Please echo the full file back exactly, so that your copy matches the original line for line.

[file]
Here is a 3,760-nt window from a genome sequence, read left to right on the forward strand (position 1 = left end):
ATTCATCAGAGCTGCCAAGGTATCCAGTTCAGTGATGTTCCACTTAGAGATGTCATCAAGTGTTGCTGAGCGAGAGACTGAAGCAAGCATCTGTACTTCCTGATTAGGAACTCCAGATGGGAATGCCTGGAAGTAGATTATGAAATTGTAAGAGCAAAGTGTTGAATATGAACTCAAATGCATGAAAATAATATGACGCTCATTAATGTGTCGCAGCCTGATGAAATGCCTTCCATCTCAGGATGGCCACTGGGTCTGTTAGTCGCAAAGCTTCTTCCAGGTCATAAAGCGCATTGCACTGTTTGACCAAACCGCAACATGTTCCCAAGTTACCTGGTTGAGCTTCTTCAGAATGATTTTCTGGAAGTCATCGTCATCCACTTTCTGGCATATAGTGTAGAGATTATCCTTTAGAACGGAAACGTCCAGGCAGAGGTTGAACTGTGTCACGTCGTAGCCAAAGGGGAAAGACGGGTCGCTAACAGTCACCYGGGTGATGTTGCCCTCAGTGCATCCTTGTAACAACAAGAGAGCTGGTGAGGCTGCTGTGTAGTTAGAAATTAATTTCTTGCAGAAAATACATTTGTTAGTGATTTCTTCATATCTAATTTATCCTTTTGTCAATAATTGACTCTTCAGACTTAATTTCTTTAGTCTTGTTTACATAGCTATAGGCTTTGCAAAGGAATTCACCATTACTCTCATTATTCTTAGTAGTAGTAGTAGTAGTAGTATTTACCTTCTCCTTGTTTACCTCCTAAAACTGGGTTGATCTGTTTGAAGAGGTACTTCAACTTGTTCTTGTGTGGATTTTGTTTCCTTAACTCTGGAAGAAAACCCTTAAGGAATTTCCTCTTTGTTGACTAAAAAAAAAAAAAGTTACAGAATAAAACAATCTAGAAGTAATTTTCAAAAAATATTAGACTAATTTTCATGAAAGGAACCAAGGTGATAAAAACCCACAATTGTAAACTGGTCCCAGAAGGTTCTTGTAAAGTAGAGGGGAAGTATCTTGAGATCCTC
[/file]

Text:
Here is a 3,760-nt window from a genome sequence, read left to right on the forward strand (position 1 = left end):
ATTCATCAGAGCTGCCAAGGTATCCAGTTCAGTGATGTTCCACTTAGAGATGTCATCAAGTGTTGCTGAGCGAGAGACTGAAGCAAGCATCTGTACTTCCTGATTAGGAACTCCAGATGGGAATGCCTGGAAGTAGATTATGAAATTGTAAGAGCAAAGTGTTGAATATGAACTCAAATGCATGAAAATAATATGACGCTCATTAATGTGTCGCAGCCTGATGAAATGCCTTCCATCTCAGGATGGCCACTGGGTCTGTTAGTCGCAAAGCTTCTTCCAGGTCATAAAGCGCATTGCACTGTTTGACCAAACCGCAACATGTTCCCAAGTTACCTGGTTGAGCTTCTTCAGAATGATTTTCTGGAAGTCATCGTCATCCACTTTCTGGCATATAGTGTAGAGATTATCCTTTAGAACGGAAACGTCCAGGCAGAGGTTGAACTGTGTCACGTCGTAGCCAAAGGGGAAAGACGGGTCGCTAACAGTCACCYGGGTGATGTTGCCCTCAGTGCATCCTTGTAACAACAAGAGAGCTGGTGAGGCTGCTGTGTAGTTAGAAATTAATTTCTTGCAGAAAATACATTTGTTAGTGATTTCTTCATATCTAATTTATCCTTTTGTCAATAATTGACTCTTCAGACTTAATTTCTTTAGTCTTGTTTACATAGCTATAGGCTTTGCAAAGGAATTCACCATTACTCTCATTATTCTTAGTAGTAGTAGTAGTAGTAGTATTTACCTTCTCCTTGTTTACCTCCTAAAACTGGGTTGATCTGTTTGAAGAGGTACTTCAACTTGTTCTTGTGTGGATTTTGTTTCCTTAACTCTGGAAGAAAACCCTTAAGGAATTTCCTCTTTGTTGACTAAAAAAAAAAAAAGTTACAGAATAAAACAATCTAGAAGTAATTTTCAAAAAATATTAGACTAATTTTCATGAAAGGAACCAAGGTGATAAAAACCCACAATTGTAAACTGGTCCCAGAAGGTTCTTGTAAAGTAGAGGGGAAGTATCTTGAGATCCTC